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Today's saying is Sapere aude. In English: "Dare to be wise."
This is a saying that shows up in Horace's Epistles, where Horace describes a man who sits by the side of a stream, waiting and waiting for the water to stop running before he attempts to cross. No, says Horace: make your move now, dare to be wise; don't wait for tomorrow, or else life itself will pass you by. This excellent advice reminds me of Carol Dweck's theory of educational mindsets. Some people embrace what Dweck calls a growth mind set: they are ready to take on new challenges, instead of avoiding them; to keep on going when things get difficult, instead of just giving up; to regard effort as a way to make progress towards a goal instead of resenting that effort; to value criticism and feedback instead of fearing or ignoring it; and to be inspired by the success of others, rather than feeling jealous or threatened. In other words: dare yourself to get smart, dare to be wise, sapere aude.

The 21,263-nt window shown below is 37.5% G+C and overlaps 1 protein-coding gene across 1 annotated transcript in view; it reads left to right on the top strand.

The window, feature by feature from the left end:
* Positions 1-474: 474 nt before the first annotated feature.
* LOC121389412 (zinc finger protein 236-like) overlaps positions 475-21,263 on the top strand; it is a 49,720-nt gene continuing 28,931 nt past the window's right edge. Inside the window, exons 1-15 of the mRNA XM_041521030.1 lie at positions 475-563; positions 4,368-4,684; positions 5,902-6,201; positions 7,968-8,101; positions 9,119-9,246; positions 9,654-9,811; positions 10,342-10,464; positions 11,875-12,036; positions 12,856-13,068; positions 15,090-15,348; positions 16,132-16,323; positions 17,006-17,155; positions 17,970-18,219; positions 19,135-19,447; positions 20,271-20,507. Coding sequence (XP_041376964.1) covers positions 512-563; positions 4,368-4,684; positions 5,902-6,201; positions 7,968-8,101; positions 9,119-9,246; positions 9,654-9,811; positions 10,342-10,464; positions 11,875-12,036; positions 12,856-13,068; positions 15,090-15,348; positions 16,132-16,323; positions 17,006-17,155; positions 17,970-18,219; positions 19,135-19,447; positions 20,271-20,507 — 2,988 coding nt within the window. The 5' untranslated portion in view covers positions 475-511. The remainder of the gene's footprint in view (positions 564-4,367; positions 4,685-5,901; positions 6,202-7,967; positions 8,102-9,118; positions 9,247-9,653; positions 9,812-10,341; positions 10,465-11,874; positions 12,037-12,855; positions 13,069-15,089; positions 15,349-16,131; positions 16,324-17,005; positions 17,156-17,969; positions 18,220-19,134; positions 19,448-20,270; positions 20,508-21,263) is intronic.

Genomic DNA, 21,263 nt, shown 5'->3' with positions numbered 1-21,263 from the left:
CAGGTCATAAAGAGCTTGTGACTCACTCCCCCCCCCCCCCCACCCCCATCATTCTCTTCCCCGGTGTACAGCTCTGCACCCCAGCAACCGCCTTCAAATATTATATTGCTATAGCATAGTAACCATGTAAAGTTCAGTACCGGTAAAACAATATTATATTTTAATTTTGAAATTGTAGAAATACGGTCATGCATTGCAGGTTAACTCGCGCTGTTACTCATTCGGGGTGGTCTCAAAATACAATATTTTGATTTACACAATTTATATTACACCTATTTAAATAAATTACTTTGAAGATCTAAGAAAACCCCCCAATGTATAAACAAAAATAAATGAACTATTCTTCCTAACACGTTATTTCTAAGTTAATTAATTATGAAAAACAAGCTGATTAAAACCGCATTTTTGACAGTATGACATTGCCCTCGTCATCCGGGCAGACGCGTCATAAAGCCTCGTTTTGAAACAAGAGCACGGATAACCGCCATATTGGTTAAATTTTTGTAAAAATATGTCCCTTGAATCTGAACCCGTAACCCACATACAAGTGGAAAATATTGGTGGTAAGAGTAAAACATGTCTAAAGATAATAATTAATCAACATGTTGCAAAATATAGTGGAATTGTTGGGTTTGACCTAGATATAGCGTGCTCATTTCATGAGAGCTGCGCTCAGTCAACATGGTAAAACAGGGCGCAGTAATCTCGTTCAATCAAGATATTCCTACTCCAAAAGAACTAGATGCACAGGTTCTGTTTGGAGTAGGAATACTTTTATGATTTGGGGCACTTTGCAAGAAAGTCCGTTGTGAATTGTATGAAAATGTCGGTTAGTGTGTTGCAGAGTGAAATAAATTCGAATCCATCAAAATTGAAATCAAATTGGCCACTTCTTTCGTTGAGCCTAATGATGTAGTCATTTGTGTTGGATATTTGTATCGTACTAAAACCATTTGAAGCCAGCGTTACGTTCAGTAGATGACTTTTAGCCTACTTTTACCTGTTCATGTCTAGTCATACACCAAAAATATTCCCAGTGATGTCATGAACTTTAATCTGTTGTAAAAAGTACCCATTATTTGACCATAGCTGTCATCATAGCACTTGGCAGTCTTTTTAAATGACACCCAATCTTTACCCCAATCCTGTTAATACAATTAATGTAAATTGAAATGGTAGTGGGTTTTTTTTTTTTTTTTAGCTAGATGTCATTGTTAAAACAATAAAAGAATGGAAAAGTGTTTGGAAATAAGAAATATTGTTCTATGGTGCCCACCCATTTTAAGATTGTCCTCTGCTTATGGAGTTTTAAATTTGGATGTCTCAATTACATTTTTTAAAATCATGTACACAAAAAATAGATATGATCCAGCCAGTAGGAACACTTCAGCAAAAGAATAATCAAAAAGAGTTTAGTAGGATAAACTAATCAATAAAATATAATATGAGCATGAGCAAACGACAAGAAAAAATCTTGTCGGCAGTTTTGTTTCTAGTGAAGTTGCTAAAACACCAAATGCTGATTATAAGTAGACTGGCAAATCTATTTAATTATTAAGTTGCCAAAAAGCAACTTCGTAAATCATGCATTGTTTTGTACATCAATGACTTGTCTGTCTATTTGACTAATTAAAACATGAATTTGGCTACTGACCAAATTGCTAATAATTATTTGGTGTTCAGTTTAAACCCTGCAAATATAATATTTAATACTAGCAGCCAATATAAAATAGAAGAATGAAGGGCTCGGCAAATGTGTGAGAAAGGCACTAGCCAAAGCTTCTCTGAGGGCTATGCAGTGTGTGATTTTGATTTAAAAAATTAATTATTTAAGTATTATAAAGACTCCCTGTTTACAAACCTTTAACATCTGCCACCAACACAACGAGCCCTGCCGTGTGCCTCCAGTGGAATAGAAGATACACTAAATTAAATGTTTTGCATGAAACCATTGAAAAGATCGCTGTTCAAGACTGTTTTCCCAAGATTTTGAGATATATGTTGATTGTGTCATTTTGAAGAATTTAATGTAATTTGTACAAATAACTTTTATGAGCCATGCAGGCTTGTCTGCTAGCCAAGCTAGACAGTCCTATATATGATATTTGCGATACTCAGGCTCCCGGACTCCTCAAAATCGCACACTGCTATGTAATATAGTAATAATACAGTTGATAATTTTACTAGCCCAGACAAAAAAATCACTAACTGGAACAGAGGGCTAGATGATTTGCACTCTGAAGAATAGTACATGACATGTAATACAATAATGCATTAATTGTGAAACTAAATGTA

In terms of Latin vocabulary, this verb sapere literally means to "taste," to have the taste or flavor of something. From this notion of "savoring" or "tasting," the verb comes to mean to have a discerning sense of taste, to be sensible, to be discerning in general and, thus, to be wise. For a sense of the range of interrelated meanings of this verb, take a look at the entry in Lewis & Short's Latin Dictionary online at Glossa.
For those of you who are fans of macrons, here is the Latin written with macrons: